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Lush 'My Fair Lady' has stunning amount of talent on display

My Fair Lady

Through Sunday

8 p.m. Thursday-Saturday; 2:30 p.m. Sunday

Irving Arts Center, Carpenter Performance Hall, 3333 N. MacArthur Blvd.



Posted 7:31am on Wednesday, Sep. 15, 2010

IRVING -- Lyric Stage has done some dandy revivals of musical classics in the past four years, thanks to a donor who ensures that the group is accompanied by full orchestras, which never happens on a professional level anymore. The shows have won awards and accolades to spare, but none has been as cohesive as its latest impressive feat, My Fair Lady.

Frederick Loewe and Alan Jay Lerner's masterful adaptation of George Bernard Shaw's Pygmalion is one of the crowning achievements of musical theater but rarely receives a staging that lives up to potential. Here, with a 38-piece orchestra (larger than the original Broadway production) and original orchestrations by Robert Russell Bennett and Philip J. Lang, music director and conductor Jay Dias peels the onion on a lush score. Director and choreographer Len Pfluger matches him with one of the best ensemble casts ever assembled in these parts.

Kimberly Whalen was a local star who most recently did a stint off-Broadway in The Fantasticks. She has a solid soprano and pixie beauty that have worked well for ingenue roles, but she takes on something more complex in Eliza Doolittle, the flower girl who receives a linguistic and physical makeover by Professor Henry Higgins (Fort Worth's J. Brent Alford). The dialect, the transformation, the courage to stand up for herself: She nails it.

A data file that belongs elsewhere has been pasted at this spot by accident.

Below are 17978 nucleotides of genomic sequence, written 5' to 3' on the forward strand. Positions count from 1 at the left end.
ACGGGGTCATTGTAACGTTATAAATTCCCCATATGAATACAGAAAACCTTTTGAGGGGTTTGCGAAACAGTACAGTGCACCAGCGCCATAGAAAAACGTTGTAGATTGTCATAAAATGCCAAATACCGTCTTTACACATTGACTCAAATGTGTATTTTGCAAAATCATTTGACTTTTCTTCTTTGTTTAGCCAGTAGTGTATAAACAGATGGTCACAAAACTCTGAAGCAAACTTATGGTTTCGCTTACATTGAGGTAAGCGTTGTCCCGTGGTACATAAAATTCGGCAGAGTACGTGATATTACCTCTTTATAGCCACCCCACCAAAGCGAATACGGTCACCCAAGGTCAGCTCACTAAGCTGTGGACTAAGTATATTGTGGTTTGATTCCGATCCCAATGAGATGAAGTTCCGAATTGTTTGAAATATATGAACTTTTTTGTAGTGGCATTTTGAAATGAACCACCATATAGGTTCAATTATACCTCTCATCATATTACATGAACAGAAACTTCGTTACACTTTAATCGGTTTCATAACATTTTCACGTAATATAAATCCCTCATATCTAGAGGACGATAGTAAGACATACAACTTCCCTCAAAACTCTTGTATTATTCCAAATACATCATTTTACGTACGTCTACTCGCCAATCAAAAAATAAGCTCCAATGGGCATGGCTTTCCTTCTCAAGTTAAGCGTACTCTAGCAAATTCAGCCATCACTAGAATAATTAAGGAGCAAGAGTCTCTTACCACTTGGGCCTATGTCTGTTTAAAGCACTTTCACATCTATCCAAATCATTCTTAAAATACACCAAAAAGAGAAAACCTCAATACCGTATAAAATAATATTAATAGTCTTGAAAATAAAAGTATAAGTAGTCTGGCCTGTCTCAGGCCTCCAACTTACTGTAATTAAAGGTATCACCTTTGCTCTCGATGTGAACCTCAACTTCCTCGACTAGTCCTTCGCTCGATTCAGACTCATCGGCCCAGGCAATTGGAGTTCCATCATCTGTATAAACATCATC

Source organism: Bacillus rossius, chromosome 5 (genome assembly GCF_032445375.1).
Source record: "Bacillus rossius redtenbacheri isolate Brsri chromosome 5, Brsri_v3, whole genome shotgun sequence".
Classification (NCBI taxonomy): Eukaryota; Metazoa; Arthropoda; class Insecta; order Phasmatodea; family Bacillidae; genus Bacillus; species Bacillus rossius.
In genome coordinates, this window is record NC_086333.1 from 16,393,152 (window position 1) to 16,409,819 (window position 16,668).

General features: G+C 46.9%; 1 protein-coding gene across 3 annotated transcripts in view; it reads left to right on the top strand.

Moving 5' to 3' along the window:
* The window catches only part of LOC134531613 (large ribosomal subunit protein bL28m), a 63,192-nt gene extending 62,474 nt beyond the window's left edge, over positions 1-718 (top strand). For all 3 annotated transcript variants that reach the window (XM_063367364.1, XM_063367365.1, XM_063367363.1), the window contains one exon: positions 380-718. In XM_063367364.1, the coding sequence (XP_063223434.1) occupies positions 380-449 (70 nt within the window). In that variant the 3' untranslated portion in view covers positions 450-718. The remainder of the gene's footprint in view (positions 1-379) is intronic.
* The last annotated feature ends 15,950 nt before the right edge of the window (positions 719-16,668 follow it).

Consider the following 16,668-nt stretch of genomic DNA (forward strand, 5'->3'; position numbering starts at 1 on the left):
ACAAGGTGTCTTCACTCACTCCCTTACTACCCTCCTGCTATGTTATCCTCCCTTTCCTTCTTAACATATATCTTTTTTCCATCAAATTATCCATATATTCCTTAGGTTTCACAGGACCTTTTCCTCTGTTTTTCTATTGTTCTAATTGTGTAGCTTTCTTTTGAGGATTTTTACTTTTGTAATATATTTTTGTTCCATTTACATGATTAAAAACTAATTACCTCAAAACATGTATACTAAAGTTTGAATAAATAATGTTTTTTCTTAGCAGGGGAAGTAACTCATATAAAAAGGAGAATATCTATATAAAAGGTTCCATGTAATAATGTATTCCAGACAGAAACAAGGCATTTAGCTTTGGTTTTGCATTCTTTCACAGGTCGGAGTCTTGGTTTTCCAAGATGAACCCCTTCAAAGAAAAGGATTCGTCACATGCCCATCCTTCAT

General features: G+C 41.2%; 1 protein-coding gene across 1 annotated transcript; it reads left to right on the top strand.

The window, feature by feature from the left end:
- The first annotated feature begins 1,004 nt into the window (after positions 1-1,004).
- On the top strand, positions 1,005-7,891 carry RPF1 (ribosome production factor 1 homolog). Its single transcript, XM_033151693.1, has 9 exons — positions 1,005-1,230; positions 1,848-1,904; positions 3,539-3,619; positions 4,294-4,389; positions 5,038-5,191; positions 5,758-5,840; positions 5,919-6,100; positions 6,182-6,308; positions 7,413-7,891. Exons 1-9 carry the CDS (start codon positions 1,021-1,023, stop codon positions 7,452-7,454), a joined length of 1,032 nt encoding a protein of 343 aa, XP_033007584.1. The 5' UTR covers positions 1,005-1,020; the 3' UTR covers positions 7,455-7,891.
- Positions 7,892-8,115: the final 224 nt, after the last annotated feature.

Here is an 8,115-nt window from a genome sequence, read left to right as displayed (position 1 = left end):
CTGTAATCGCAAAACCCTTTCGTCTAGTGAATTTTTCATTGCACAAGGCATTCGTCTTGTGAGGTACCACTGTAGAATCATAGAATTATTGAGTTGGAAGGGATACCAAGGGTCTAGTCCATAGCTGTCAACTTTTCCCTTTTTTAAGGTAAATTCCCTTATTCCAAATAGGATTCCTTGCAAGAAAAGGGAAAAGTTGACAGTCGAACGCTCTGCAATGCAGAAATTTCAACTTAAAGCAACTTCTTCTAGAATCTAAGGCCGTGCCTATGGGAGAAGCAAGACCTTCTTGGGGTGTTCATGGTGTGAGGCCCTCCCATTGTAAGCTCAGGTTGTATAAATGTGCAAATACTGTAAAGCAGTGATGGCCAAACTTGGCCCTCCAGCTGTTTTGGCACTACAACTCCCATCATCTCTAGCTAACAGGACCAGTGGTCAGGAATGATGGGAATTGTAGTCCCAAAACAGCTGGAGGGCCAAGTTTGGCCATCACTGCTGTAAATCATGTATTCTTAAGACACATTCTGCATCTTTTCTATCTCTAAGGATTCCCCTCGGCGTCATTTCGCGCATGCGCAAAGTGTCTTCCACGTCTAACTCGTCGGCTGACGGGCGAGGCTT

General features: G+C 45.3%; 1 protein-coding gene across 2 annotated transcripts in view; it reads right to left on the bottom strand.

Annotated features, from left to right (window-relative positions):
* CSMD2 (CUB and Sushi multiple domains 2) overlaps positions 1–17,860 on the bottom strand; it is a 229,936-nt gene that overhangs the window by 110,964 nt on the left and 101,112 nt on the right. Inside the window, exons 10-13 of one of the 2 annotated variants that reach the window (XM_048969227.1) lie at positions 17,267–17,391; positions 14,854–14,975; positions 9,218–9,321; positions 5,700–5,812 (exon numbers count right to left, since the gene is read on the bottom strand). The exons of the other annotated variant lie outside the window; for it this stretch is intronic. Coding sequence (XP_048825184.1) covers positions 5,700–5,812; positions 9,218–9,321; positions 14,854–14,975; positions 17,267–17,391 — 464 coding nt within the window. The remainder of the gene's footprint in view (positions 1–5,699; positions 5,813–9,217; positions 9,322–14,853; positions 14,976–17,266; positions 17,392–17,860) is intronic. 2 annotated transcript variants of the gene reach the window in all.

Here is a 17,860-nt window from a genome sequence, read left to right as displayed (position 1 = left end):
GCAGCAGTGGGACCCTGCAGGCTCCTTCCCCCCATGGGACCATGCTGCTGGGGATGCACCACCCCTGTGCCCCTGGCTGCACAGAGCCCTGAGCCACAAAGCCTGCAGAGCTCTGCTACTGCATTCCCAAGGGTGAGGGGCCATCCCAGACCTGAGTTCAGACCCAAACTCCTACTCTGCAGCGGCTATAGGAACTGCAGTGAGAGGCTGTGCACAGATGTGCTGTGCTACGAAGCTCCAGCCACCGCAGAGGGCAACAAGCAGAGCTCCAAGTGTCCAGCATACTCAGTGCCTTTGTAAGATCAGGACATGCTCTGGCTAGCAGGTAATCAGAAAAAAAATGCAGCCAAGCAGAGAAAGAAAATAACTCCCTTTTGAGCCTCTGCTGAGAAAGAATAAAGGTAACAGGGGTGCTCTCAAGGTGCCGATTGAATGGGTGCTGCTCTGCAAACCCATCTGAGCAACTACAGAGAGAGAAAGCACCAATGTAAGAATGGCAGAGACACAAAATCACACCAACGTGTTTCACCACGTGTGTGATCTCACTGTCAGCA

Alford, one of the area's great leading men of a certain age, relishes in portraying uptight Brits. His Higgins this time is even more developed, still the cocksure learned man.

Rounding out the main characters are first-rate turns by comic genius Sonny Franks as Alfred Doolittle, Gary Taggart as Colonel Pickering, Juli Erickson as Mrs. Higgins, and Daniel R. Johnson, a rising star with an interesting vibrato and a powerful tenor, as Freddy Eynsford-Hill.

The costumes and set (rented) are knockouts, but none of that would matter as much if the rest of the show weren't a musical lover's dream come true.

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